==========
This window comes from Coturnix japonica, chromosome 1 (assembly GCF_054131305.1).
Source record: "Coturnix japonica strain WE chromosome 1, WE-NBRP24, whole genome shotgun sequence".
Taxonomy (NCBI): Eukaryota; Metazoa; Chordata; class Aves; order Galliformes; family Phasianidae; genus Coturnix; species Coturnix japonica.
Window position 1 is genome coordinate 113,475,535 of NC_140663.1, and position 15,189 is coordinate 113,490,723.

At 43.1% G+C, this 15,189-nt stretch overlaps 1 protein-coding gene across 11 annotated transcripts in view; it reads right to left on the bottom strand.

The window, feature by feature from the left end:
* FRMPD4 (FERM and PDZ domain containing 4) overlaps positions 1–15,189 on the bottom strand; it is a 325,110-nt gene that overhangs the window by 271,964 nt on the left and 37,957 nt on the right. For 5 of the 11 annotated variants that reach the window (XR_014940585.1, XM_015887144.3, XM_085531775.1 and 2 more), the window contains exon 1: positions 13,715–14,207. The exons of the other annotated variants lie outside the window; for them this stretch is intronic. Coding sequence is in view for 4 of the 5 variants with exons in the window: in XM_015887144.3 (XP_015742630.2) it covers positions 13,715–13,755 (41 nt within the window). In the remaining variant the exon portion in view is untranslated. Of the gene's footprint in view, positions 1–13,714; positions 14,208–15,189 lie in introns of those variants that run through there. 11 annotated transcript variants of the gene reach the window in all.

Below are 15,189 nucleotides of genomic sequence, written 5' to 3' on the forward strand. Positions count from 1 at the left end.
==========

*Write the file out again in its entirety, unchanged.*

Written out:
This window comes from Coturnix japonica, chromosome 1 (assembly GCF_054131305.1).
Source record: "Coturnix japonica strain WE chromosome 1, WE-NBRP24, whole genome shotgun sequence".
Taxonomy (NCBI): Eukaryota; Metazoa; Chordata; class Aves; order Galliformes; family Phasianidae; genus Coturnix; species Coturnix japonica.
Window position 1 is genome coordinate 113,475,535 of NC_140663.1, and position 15,189 is coordinate 113,490,723.

At 43.1% G+C, this 15,189-nt stretch overlaps 1 protein-coding gene across 11 annotated transcripts in view; it reads right to left on the bottom strand.

The window, feature by feature from the left end:
* FRMPD4 (FERM and PDZ domain containing 4) overlaps positions 1–15,189 on the bottom strand; it is a 325,110-nt gene that overhangs the window by 271,964 nt on the left and 37,957 nt on the right. For 5 of the 11 annotated variants that reach the window (XR_014940585.1, XM_015887144.3, XM_085531775.1 and 2 more), the window contains exon 1: positions 13,715–14,207. The exons of the other annotated variants lie outside the window; for them this stretch is intronic. Coding sequence is in view for 4 of the 5 variants with exons in the window: in XM_015887144.3 (XP_015742630.2) it covers positions 13,715–13,755 (41 nt within the window). In the remaining variant the exon portion in view is untranslated. Of the gene's footprint in view, positions 1–13,714; positions 14,208–15,189 lie in introns of those variants that run through there. 11 annotated transcript variants of the gene reach the window in all.

Below are 15,189 nucleotides of genomic sequence, written 5' to 3' on the forward strand. Positions count from 1 at the left end.